Travel Mexico via Bus and Experience Mexico from Close

It may be a bus, a guest van, a protected pickup, or a colectivo, i.e., shared taxi.

It might be simple and forgettable or might be a terrific adventure. It might be drafty and bumpy, or more comfy than fabulous on Airlines of America.

Local buses mostly go, and stop all over, as well as day-and-night long-distance buses connect every edge of lengthy banana-shaped Mexico.

Outside the primary bus station of the city, in lots of parts of Mexico, “unofficial,” there are many cheaper buses that leave from the independent terminals or workplaces somewhere deep in the city.

These buses are often way cheapest option and can be as cheap as half of the cost compared to the “main” bus terminal. As well as, they aren’t so negative. Really.

Idea: Some affordable buses are completely great, and some are quite rough. I have actually experienced break downs, screaming children, and live cargo like poultries, as soon as the whole back half was full of cut roses, a pleasurable surprise.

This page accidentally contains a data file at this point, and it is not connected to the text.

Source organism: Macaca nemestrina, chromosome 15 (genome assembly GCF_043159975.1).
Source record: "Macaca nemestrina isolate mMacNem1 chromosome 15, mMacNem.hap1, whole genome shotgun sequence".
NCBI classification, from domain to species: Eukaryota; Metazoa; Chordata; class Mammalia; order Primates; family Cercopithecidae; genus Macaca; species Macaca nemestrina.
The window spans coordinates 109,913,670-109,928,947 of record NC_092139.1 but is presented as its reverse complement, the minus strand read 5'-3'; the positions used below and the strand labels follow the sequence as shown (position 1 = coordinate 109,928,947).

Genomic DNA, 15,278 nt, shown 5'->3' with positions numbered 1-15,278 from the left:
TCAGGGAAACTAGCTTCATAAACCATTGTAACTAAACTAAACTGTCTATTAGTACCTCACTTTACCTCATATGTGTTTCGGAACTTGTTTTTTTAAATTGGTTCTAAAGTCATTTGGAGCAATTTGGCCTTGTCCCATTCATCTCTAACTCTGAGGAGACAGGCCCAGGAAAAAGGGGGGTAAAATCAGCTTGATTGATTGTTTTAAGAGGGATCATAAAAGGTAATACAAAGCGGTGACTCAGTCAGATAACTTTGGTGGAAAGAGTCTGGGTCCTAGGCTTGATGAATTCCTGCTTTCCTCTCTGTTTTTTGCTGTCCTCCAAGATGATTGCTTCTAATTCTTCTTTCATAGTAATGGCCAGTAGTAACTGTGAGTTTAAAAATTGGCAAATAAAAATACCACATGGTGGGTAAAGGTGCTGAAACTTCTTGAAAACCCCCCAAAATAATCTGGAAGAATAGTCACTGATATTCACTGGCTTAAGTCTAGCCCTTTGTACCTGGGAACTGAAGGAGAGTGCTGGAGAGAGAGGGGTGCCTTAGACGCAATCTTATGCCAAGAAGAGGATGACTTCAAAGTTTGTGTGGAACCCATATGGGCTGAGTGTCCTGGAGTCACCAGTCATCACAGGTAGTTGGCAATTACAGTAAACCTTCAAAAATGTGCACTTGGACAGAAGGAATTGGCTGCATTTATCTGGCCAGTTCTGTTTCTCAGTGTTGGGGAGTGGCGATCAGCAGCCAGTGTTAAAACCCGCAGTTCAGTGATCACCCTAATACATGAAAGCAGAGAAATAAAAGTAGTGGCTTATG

So, these buses that leave from independent bus stations are generally many folds cheaper compared to the top-notch bus but can take longer because they follow indirect routes, as well as make several stops. So, when comparing options, do not just take a look at the price; however, ask about travel times.

Bus routes change, and also the info on the internet heads out of the day. Your best resource is to ask a local: a pal, somebody at your hotel, or the motorist of the bus you arrived on.

Bus stations

For long-distance traveling, for example, bus from Merida Cancun, instead of an overpriced, ineffective semi-monopoly like Greyhound in the United States, Mexico has about 10+ significant bus companies and plenty of smaller ones that go everywhere. A lot of the large companies have WiFis where you can check timetables or purchase tickets.

Being a huge metropolitan area, Mexico City consists of four bus stations, and the local metro system connects with every one of the four.